The mind boggles at the opportunities a Wheel of Fortune video game might present: imagine Carole Smilie turning the letters for John Leslie. Their tenures on the show never overlapped, but in the virtual world, anything could have been possible. But no: here you can play Wheel of Fortune, or you can not play Wheel of Fortune. And the American version at that.
But hey, hangman and spinning wheels – what’s not to like? Nothing in particular, as it turns out: it’s a proven quiz show format, and it looks pretty slick. The spinning and puzzling is all good, if occasionally unexpected: would anyone guess “BRIGHT SUNSHINE AND WARM TEMPERATURES” from the clue “THING”? No, thought not. But despite the utter lack of localisation, the puzzles are no more frequently baffling than they were on the UK TV version.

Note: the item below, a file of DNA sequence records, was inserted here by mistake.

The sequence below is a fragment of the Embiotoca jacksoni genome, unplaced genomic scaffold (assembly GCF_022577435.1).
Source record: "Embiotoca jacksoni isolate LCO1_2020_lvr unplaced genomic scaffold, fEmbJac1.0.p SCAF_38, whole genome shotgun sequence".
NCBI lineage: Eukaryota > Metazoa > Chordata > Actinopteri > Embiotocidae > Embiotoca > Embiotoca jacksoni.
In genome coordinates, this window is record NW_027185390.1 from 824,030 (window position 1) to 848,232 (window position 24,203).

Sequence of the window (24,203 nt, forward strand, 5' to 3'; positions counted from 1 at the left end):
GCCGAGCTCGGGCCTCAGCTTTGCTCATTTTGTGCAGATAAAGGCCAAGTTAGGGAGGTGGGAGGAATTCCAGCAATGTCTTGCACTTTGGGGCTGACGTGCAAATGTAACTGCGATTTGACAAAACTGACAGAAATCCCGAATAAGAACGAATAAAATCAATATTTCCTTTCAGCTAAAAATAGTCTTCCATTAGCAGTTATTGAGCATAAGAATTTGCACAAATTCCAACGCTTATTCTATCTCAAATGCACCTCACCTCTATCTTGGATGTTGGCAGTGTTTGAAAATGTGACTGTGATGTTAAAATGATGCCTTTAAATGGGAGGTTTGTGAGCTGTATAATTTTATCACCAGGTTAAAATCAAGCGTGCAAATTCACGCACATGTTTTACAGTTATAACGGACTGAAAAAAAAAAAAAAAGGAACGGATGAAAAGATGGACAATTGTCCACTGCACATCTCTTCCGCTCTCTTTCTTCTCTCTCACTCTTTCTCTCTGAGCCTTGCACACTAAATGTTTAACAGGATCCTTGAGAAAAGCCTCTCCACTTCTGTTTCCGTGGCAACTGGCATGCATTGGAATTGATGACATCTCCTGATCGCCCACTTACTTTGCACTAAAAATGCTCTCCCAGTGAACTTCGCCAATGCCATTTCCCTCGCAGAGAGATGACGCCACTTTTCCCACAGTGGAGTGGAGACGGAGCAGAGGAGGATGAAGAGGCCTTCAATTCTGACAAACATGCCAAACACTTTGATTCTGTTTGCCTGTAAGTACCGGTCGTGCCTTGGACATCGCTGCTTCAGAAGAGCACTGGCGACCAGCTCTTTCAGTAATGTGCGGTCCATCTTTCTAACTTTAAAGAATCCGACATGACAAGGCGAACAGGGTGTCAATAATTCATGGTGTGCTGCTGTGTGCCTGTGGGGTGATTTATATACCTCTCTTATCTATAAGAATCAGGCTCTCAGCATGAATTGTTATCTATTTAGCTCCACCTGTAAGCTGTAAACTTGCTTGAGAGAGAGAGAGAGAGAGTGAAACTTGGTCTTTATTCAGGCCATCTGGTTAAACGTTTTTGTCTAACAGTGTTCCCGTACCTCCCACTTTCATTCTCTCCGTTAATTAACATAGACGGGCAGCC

The problem is that it’s obvious where a little bit more time and money could have gone. It’s a nice touch having mini-games to play during what would be the commercial breaks, but where’s the option to play them in isolation? They’re not breathtakingly different to the main game, but it would be nice to have a shorter alternative to playing a whole show.
There are other niggles. The crowd dutifully applauds when you correctly guess a letter in a puzzle, but it’s not until they’ve gone quiet that your Mii celebrates. It grates on me every time. Another one: it’s curiously satisfying to spin the wheel by swinging the Wii remote, but why do you have to press a button at the same time? It makes it feel unnecessarily artificial.
It’s just indicative of a game made on a budget – which, for a budget game, really shouldn’t be a surprise. To the game’s credit, it’s a bit of fun to dress your Mii in the clothes available – and more are unlocked as you win prizes in the show.
There’s little fun to be had in playing on your own. But play it with a pal or two, and you’re guaranteed a moderately entertaining half hour or so.